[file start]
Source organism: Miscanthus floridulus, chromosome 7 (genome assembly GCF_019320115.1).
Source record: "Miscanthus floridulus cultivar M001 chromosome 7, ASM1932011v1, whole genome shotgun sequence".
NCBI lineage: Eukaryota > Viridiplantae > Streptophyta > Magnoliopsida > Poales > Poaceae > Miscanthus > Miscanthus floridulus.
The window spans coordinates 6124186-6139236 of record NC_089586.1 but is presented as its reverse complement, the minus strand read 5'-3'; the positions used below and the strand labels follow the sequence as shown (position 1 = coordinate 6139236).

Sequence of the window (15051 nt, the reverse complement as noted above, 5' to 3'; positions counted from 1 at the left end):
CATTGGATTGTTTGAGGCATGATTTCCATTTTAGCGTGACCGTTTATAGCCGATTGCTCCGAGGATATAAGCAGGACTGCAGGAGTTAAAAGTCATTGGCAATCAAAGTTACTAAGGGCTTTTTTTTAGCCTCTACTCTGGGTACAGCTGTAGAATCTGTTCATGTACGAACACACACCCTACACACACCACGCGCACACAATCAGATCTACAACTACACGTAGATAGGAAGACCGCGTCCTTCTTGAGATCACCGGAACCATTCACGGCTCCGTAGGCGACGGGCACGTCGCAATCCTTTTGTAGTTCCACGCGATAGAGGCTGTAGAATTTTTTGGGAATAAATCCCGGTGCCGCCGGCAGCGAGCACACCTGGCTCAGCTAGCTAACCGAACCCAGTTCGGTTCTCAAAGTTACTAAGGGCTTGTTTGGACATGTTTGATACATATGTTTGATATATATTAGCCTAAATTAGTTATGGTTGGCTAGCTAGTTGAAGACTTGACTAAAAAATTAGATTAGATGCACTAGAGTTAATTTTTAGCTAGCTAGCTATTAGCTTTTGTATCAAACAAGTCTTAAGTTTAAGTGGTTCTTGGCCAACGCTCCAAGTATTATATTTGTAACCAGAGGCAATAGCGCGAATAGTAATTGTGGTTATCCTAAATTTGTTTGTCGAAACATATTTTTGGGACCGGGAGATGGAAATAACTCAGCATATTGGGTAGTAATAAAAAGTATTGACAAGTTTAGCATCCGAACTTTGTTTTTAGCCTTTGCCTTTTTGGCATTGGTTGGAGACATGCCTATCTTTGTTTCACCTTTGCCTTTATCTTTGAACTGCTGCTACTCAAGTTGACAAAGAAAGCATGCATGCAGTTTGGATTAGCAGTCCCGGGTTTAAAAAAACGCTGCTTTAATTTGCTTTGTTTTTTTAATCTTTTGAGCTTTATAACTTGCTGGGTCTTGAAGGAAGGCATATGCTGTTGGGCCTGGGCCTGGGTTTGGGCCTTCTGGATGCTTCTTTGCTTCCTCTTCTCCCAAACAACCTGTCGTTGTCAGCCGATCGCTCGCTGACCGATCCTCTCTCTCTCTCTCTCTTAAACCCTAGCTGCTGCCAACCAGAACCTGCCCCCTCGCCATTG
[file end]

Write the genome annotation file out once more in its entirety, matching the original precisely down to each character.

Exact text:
Source organism: Miscanthus floridulus, chromosome 7 (genome assembly GCF_019320115.1).
Source record: "Miscanthus floridulus cultivar M001 chromosome 7, ASM1932011v1, whole genome shotgun sequence".
NCBI lineage: Eukaryota > Viridiplantae > Streptophyta > Magnoliopsida > Poales > Poaceae > Miscanthus > Miscanthus floridulus.
The window spans coordinates 6124186-6139236 of record NC_089586.1 but is presented as its reverse complement, the minus strand read 5'-3'; the positions used below and the strand labels follow the sequence as shown (position 1 = coordinate 6139236).

Sequence of the window (15051 nt, the reverse complement as noted above, 5' to 3'; positions counted from 1 at the left end):
CATTGGATTGTTTGAGGCATGATTTCCATTTTAGCGTGACCGTTTATAGCCGATTGCTCCGAGGATATAAGCAGGACTGCAGGAGTTAAAAGTCATTGGCAATCAAAGTTACTAAGGGCTTTTTTTTAGCCTCTACTCTGGGTACAGCTGTAGAATCTGTTCATGTACGAACACACACCCTACACACACCACGCGCACACAATCAGATCTACAACTACACGTAGATAGGAAGACCGCGTCCTTCTTGAGATCACCGGAACCATTCACGGCTCCGTAGGCGACGGGCACGTCGCAATCCTTTTGTAGTTCCACGCGATAGAGGCTGTAGAATTTTTTGGGAATAAATCCCGGTGCCGCCGGCAGCGAGCACACCTGGCTCAGCTAGCTAACCGAACCCAGTTCGGTTCTCAAAGTTACTAAGGGCTTGTTTGGACATGTTTGATACATATGTTTGATATATATTAGCCTAAATTAGTTATGGTTGGCTAGCTAGTTGAAGACTTGACTAAAAAATTAGATTAGATGCACTAGAGTTAATTTTTAGCTAGCTAGCTATTAGCTTTTGTATCAAACAAGTCTTAAGTTTAAGTGGTTCTTGGCCAACGCTCCAAGTATTATATTTGTAACCAGAGGCAATAGCGCGAATAGTAATTGTGGTTATCCTAAATTTGTTTGTCGAAACATATTTTTGGGACCGGGAGATGGAAATAACTCAGCATATTGGGTAGTAATAAAAAGTATTGACAAGTTTAGCATCCGAACTTTGTTTTTAGCCTTTGCCTTTTTGGCATTGGTTGGAGACATGCCTATCTTTGTTTCACCTTTGCCTTTATCTTTGAACTGCTGCTACTCAAGTTGACAAAGAAAGCATGCATGCAGTTTGGATTAGCAGTCCCGGGTTTAAAAAAACGCTGCTTTAATTTGCTTTGTTTTTTTAATCTTTTGAGCTTTATAACTTGCTGGGTCTTGAAGGAAGGCATATGCTGTTGGGCCTGGGCCTGGGTTTGGGCCTTCTGGATGCTTCTTTGCTTCCTCTTCTCCCAAACAACCTGTCGTTGTCAGCCGATCGCTCGCTGACCGATCCTCTCTCTCTCTCTCTCTTAAACCCTAGCTGCTGCCAACCAGAACCTGCCCCCTCGCCATTG